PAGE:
01 February 2009

Mendel's Garden, 28th Edition

Hello and welcome to the 28th edition of the genetics blog carnival known as Mendel's Garden, where we celebrate blogging on topics related to anything touching on what Mendel discovered (or thought he discovered).

While reading these interesting and informative pieces, please think about work that should be featured in a future edition and/or blogs (like yours) that would serve well as future hosts.

So do tomato seeds get you excited? No? Oh. Well, they should, if you're at all interested in evolutionary genetics. Michael White at Adaptive Complexity explores some new findings in which evolutionary changes in seed size in tomatoes are explained to a large extent by variation in a single gene, pinpointed through the use of standard genetic crosses. He summarizes the work as "a clear case of natural genetic variation controlling the size of seeds, variation for evolution (or plant breeders) to work on when larger or smaller seed sizes are needed to adapt to a new environment." Not peas, but close. Mendel would be proud.

"Mendel would be proud" happens to be the title of a post by Michael at Ricochet Science, pointing to a new educational site which he hopes will help students and laypersons learn genetics.

Ouroboros describes experiments on an interesting DNA repair enzyme called Ercc1. One might think that deletion of the gene encoding this protein (it controls nucleotide excision repair) would be a Bad Thing, but in fact mice that have been so altered are strikingly cancer-resistant. And there's more, but you'll have to check out the excellent Ouroboros blog (focused on aging and related biology) yourself.

At the Spittoon, Erin introduces her post entitled "Miss Con-GENE-iality" with this teaser: "If Facebook is starting to take over your life, maybe your genes are partly to blame." The subject is heritability of various aspects of social connectedness, and instead of whining "I could quit Facebook anytime I want" just go read about these new genetic analyses of our social behavior.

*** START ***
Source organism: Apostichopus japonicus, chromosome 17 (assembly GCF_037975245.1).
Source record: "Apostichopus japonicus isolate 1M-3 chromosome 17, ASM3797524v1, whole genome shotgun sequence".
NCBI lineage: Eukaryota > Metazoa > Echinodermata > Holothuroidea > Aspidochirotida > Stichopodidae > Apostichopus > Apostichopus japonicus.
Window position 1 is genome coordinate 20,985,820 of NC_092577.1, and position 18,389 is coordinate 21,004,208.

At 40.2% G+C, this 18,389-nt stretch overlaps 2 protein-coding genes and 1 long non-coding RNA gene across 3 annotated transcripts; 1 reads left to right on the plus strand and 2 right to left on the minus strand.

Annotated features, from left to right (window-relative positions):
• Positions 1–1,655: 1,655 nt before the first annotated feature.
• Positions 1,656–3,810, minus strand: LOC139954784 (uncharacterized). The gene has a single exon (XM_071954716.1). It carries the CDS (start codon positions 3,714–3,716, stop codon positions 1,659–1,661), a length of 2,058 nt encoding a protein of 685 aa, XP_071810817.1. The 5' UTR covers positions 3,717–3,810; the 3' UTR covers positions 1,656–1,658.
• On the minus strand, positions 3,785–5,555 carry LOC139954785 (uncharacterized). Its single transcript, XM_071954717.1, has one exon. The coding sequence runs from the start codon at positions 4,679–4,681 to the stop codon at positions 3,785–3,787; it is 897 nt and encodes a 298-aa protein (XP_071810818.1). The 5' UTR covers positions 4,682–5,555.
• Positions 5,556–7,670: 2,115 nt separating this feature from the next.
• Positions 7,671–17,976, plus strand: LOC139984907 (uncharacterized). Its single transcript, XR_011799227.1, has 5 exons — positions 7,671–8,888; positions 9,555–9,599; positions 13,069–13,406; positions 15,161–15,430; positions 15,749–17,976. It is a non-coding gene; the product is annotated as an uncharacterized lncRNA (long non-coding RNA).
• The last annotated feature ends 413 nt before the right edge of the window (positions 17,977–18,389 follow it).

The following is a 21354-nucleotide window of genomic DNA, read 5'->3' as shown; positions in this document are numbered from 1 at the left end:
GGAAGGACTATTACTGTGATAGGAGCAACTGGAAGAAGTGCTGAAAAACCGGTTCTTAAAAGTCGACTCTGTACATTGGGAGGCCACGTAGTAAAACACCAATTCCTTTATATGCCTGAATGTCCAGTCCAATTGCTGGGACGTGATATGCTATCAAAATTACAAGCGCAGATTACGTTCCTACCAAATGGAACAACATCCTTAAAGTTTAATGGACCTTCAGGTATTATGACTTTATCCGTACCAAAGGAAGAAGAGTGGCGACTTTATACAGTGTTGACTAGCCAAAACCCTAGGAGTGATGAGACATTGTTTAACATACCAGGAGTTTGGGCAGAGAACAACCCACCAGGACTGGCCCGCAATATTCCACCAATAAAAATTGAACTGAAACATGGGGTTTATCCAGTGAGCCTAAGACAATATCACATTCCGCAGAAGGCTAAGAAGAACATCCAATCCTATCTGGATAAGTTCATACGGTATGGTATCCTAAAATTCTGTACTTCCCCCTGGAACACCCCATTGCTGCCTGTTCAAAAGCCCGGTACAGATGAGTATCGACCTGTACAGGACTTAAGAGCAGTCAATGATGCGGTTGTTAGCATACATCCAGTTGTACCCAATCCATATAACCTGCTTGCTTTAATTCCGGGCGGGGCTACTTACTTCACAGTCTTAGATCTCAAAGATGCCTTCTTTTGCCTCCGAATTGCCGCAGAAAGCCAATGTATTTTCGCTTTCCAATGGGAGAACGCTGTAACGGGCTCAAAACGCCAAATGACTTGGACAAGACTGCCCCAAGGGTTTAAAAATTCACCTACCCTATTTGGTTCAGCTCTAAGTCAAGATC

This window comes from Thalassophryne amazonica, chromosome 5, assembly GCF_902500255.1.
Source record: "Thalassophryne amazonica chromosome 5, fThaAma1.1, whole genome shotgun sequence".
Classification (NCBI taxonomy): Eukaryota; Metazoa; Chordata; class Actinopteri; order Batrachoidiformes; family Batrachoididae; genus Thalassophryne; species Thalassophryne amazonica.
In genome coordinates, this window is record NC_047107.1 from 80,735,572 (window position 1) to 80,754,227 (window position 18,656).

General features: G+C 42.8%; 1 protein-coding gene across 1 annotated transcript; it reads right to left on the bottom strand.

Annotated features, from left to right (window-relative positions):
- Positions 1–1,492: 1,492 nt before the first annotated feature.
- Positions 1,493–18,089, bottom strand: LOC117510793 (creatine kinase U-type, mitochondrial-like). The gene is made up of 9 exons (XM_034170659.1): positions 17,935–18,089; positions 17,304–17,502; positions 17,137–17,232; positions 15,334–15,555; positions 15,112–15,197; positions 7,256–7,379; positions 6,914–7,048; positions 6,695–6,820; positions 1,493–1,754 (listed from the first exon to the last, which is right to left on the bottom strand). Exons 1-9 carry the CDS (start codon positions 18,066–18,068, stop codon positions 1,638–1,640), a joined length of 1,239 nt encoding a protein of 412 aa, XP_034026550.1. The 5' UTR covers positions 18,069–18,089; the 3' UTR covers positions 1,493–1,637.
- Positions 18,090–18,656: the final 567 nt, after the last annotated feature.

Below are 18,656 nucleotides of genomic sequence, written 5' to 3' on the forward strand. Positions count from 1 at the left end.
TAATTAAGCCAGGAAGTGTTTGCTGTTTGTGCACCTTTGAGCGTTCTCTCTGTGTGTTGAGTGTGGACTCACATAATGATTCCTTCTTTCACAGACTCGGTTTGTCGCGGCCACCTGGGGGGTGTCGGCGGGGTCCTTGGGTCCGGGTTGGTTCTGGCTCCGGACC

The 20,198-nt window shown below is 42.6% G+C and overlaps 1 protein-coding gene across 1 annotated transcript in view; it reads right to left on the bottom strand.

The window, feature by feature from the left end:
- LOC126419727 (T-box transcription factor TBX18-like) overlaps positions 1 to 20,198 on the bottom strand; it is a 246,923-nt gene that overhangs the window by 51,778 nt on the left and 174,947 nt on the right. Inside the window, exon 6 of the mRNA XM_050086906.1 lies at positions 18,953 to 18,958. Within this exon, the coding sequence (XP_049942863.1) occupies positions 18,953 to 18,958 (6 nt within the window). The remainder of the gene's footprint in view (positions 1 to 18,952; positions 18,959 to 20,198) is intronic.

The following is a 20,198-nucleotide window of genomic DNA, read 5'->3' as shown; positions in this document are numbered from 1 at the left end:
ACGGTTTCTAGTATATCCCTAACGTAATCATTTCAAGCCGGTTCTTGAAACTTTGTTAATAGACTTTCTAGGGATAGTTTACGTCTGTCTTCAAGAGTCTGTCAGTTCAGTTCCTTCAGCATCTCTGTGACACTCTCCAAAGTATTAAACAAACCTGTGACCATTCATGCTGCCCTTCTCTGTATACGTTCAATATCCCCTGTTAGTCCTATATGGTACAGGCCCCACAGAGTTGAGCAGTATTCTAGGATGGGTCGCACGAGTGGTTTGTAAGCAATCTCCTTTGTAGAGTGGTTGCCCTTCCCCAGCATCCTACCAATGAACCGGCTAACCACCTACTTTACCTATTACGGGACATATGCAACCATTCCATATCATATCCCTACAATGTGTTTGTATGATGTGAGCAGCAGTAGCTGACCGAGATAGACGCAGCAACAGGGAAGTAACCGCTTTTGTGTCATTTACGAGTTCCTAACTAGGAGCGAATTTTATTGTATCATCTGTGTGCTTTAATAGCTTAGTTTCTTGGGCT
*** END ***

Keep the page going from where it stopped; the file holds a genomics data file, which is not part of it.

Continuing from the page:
On a more serious note, Razib at Gene Expression explores the genetics that might underlie the interesting case of Sandra Laing, a woman born to apparently white parents but who appeared to be "of a different race." And in South Africa. For more on the genetics of human appearance, see the Eye on DNA interview with Dr. Tzung-Fu Hsieh, developer of a test for the red hair gene.

Oh, and before you give your credit card number to a personal genomics outfit, spend some time at Genetic Future – Daniel notes when a company is charging too much, and comments on some recent remarks by Francis Collins on the future of "consumer genetics."

Organic transgenic food might sound like an oxymoron, but Anastasia at Genetic Maize explains why it's not and introduces the new word for such methods: orgenic.

Jonathan Eisen at The Tree of Life is recruiting people to help with analysis of metagenomic data. Go there to learn more. I forgot to inquire about salary and benefits.

Back to evolutionary genetics: Todd at Evolutionary Novelties reports on an extraordinary example of evolutionary convergence, involving proteins called opsins which are best known for their roles in vision.

Need more evolution (with genetics)? Go read about pink iguanas at Nothing's Shocking. This should get you thinking about speciation, and that means it's time to read about "speciation genes" at Evolving Thoughts. John's not crazy about the term. What a grouch.

And here's a new twist on the whole "species boundary" concept: Ed at Not Exactly Rocket Science writes about a single gene in glowing bacteria that accounts for the ability of the same bacterial species to colonize (in a mutualistic relationship) two completely different organisms (pinecone fish with glowing "headlights" and squid with a luminous "cloaking device"). Now that's cool.

Let's give the Digital Cuttlefish the last word, at least because the blogosphere recently treated us to intensely disturbing images of cuttlefish meeting violent ends. At that little piece of blogospheric heaven, the Digital Cuttlefish reports on the cuttlefish genome project. It's not what you think – it's better.

Thanks for reading, and look for the next edition of Mendel's Garden the first Sunday in March at Biofortified.

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